As far as the Sunday Times is concerned, I shall go on record as stating:
- Without the Sunday Times, State Capture would not have been possible. Your fake news stories with the threads ‘SARS Rogue Unit’ as well as ‘Zimbabwe Renditions’ and ‘Cato Manor Death Squad’, were ‘planted’ by Richard Mduli’s accomplices, using two chequebook journalists, that are still on the payroll of Tiso Blackstar, having been discretely moved within the corporate mist.
- The Sunday Times fake-news stories were nothing more than a carefully orchestrated plot to CAPTURE the criminal justice system.
- That one man could be actively engaged in State Capture, then seek to profit from it by writing a book titled ‘Licence to Loot’, is just unbelievable. The audacity of criminals fails to amaze me.
- Without the Sunday Times, the Capture of the criminal justice system would NOT have been possible.
- The Capture of the criminal justice system was a chosen strategy to prevent the overall projects of State Capture from being derailed, as an uncaptured criminal justice systems would have gone after the Zuptoids, not those of us that were trying to expose them.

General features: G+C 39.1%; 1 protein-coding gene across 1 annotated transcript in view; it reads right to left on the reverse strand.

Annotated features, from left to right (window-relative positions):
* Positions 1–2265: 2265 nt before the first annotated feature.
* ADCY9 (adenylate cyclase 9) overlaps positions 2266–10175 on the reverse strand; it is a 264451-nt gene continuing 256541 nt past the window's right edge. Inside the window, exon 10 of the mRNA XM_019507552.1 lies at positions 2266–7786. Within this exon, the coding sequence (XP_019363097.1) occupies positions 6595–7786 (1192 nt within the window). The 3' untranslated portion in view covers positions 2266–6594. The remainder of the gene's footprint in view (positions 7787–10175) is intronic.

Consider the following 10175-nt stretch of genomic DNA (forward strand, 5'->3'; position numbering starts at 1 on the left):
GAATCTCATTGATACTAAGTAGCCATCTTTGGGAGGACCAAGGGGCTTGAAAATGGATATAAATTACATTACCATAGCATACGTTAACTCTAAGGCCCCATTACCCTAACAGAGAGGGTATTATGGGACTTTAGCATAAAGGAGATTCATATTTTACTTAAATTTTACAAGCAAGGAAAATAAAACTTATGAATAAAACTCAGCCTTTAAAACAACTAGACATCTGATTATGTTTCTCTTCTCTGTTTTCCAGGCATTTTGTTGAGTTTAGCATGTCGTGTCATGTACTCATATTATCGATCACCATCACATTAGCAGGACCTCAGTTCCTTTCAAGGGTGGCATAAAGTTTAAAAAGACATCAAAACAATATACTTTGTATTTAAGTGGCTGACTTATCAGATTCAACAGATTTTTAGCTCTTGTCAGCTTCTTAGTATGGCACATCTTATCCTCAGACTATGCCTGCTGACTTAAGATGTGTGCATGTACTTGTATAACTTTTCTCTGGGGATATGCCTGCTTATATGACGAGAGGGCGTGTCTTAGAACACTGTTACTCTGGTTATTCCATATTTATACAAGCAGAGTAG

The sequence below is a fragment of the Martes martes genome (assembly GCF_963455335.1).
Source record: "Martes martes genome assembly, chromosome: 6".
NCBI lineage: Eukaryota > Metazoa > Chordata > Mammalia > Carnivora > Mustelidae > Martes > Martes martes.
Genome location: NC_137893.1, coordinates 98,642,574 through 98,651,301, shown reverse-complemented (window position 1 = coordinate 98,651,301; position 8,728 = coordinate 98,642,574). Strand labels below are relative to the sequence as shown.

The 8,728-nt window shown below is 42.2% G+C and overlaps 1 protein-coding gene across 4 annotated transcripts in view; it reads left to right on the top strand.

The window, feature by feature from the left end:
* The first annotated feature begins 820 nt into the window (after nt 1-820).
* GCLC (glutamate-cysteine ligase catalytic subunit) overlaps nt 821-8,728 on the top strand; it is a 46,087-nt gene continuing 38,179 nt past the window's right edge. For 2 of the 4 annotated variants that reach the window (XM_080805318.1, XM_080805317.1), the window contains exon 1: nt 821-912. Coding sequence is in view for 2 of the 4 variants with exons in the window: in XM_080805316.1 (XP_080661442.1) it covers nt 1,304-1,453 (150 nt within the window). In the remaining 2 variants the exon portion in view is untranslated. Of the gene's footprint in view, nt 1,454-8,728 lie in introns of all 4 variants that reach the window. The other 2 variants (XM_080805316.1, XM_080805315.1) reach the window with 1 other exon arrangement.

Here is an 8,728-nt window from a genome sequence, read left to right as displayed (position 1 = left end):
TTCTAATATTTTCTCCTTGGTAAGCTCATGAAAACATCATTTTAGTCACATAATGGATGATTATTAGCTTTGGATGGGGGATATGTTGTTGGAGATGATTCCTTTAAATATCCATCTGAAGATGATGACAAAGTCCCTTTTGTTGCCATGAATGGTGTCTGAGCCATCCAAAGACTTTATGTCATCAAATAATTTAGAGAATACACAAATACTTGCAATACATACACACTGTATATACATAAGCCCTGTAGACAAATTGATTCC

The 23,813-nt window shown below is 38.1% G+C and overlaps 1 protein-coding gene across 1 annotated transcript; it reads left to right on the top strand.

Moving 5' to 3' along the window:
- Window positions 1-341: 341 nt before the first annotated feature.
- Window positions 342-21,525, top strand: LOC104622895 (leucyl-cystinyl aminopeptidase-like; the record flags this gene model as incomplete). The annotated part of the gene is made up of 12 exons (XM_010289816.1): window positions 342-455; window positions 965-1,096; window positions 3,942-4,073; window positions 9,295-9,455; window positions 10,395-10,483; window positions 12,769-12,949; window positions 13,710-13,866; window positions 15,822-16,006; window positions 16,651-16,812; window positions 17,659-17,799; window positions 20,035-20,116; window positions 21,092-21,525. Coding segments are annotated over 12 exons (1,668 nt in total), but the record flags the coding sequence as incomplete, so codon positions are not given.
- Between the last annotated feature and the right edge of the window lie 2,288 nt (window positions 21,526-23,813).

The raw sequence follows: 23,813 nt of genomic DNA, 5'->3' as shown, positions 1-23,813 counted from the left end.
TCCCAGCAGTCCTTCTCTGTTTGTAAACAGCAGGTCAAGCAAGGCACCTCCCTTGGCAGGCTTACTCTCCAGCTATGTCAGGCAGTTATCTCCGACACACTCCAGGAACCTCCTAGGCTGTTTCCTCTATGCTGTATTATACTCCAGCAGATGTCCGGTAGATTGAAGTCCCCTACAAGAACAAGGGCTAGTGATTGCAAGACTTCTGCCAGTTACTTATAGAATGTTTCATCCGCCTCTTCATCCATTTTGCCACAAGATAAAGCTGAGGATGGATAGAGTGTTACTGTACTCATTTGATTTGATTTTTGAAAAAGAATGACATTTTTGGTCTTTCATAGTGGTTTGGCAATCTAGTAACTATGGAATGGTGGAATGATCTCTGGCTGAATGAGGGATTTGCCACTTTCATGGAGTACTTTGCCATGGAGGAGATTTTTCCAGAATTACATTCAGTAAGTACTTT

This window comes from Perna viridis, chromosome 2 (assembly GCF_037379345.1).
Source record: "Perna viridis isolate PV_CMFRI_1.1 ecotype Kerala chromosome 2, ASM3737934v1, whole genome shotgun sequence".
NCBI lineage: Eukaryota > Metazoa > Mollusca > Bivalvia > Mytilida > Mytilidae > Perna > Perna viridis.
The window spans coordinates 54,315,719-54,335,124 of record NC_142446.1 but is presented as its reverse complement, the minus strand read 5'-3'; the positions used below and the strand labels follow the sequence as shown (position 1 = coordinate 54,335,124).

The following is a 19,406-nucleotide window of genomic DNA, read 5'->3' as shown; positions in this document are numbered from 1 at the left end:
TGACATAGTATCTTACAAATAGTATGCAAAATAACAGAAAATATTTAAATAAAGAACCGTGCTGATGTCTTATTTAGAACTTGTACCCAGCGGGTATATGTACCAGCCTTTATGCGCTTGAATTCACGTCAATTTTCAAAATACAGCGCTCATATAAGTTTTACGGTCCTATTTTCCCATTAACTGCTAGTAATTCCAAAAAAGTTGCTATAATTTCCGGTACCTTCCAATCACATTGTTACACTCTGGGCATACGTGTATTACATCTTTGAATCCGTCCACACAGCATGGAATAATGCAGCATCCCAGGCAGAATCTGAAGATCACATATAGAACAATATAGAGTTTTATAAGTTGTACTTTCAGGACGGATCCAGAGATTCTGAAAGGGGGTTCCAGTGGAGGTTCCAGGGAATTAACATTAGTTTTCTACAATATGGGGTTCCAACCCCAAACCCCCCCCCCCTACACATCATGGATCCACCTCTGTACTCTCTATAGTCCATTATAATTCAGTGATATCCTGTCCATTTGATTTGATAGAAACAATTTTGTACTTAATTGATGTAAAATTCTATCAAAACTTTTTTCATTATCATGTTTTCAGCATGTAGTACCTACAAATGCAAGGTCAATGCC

- Dramat, Booysen and Sibiya would not have acquiesced to State Capture by hiding the dockets in a dark corner of Shawn Abrahams office. In fact Abrahams himself would have been toast.
- Neither Anwar Dramat, nor Shadrack Sibiya would have had me hauled off a plane to London with my two minor children and subjected me to false imprisonment and torture for three days.
- Neither would Dramat had allowed my legal advisor to kidnapped and driven around for hours before being dumped at a rural police station, with instructions to the station staff that she was not there.
- Likewise Dramat would not have allowed Ntlemeza’s goons to breach a court order by again arresting me.
- Neither Dramat or Sibiya would have repeatedly raided my offices, in the hope of finding and destroying the evidence I held.